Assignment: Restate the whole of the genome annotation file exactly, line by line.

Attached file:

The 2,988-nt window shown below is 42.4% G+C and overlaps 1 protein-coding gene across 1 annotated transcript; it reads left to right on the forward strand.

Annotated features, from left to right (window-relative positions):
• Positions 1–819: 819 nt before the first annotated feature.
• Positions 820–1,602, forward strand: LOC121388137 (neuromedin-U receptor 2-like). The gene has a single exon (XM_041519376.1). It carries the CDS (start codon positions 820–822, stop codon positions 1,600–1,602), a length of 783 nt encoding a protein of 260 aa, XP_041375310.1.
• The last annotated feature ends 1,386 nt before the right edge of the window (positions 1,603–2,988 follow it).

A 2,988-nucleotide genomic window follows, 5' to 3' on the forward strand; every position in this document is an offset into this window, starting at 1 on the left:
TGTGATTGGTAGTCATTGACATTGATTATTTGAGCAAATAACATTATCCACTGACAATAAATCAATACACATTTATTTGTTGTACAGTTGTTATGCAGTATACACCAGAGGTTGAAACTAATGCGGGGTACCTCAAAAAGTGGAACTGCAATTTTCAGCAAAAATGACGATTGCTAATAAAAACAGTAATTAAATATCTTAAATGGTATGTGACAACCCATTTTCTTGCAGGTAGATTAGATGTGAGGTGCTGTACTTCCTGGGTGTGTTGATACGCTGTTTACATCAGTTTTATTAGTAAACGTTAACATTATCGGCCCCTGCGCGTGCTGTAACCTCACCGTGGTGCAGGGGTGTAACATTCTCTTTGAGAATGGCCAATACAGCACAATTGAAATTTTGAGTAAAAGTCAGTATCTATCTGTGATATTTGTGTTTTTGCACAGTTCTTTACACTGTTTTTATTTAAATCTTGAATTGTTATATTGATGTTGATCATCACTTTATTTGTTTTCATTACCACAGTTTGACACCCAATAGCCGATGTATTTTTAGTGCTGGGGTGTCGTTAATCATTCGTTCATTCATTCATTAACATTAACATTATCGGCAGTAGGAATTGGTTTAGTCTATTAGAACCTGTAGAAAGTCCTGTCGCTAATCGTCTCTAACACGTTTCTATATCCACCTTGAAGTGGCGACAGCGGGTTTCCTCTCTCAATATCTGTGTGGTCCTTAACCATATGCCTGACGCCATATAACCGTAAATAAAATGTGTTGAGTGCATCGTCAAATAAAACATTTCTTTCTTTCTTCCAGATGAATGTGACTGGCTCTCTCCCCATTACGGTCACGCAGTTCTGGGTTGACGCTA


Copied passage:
The 2,988-nt window shown below is 42.4% G+C and overlaps 1 protein-coding gene across 1 annotated transcript; it reads left to right on the forward strand.

Annotated features, from left to right (window-relative positions):
• Positions 1–819: 819 nt before the first annotated feature.
• Positions 820–1,602, forward strand: LOC121388137 (neuromedin-U receptor 2-like). The gene has a single exon (XM_041519376.1). It carries the CDS (start codon positions 820–822, stop codon positions 1,600–1,602), a length of 783 nt encoding a protein of 260 aa, XP_041375310.1.
• The last annotated feature ends 1,386 nt before the right edge of the window (positions 1,603–2,988 follow it).

A 2,988-nucleotide genomic window follows, 5' to 3' on the forward strand; every position in this document is an offset into this window, starting at 1 on the left:
TGTGATTGGTAGTCATTGACATTGATTATTTGAGCAAATAACATTATCCACTGACAATAAATCAATACACATTTATTTGTTGTACAGTTGTTATGCAGTATACACCAGAGGTTGAAACTAATGCGGGGTACCTCAAAAAGTGGAACTGCAATTTTCAGCAAAAATGACGATTGCTAATAAAAACAGTAATTAAATATCTTAAATGGTATGTGACAACCCATTTTCTTGCAGGTAGATTAGATGTGAGGTGCTGTACTTCCTGGGTGTGTTGATACGCTGTTTACATCAGTTTTATTAGTAAACGTTAACATTATCGGCCCCTGCGCGTGCTGTAACCTCACCGTGGTGCAGGGGTGTAACATTCTCTTTGAGAATGGCCAATACAGCACAATTGAAATTTTGAGTAAAAGTCAGTATCTATCTGTGATATTTGTGTTTTTGCACAGTTCTTTACACTGTTTTTATTTAAATCTTGAATTGTTATATTGATGTTGATCATCACTTTATTTGTTTTCATTACCACAGTTTGACACCCAATAGCCGATGTATTTTTAGTGCTGGGGTGTCGTTAATCATTCGTTCATTCATTCATTAACATTAACATTATCGGCAGTAGGAATTGGTTTAGTCTATTAGAACCTGTAGAAAGTCCTGTCGCTAATCGTCTCTAACACGTTTCTATATCCACCTTGAAGTGGCGACAGCGGGTTTCCTCTCTCAATATCTGTGTGGTCCTTAACCATATGCCTGACGCCATATAACCGTAAATAAAATGTGTTGAGTGCATCGTCAAATAAAACATTTCTTTCTTTCTTCCAGATGAATGTGACTGGCTCTCTCCCCATTACGGTCACGCAGTTCTGGGTTGACGCTA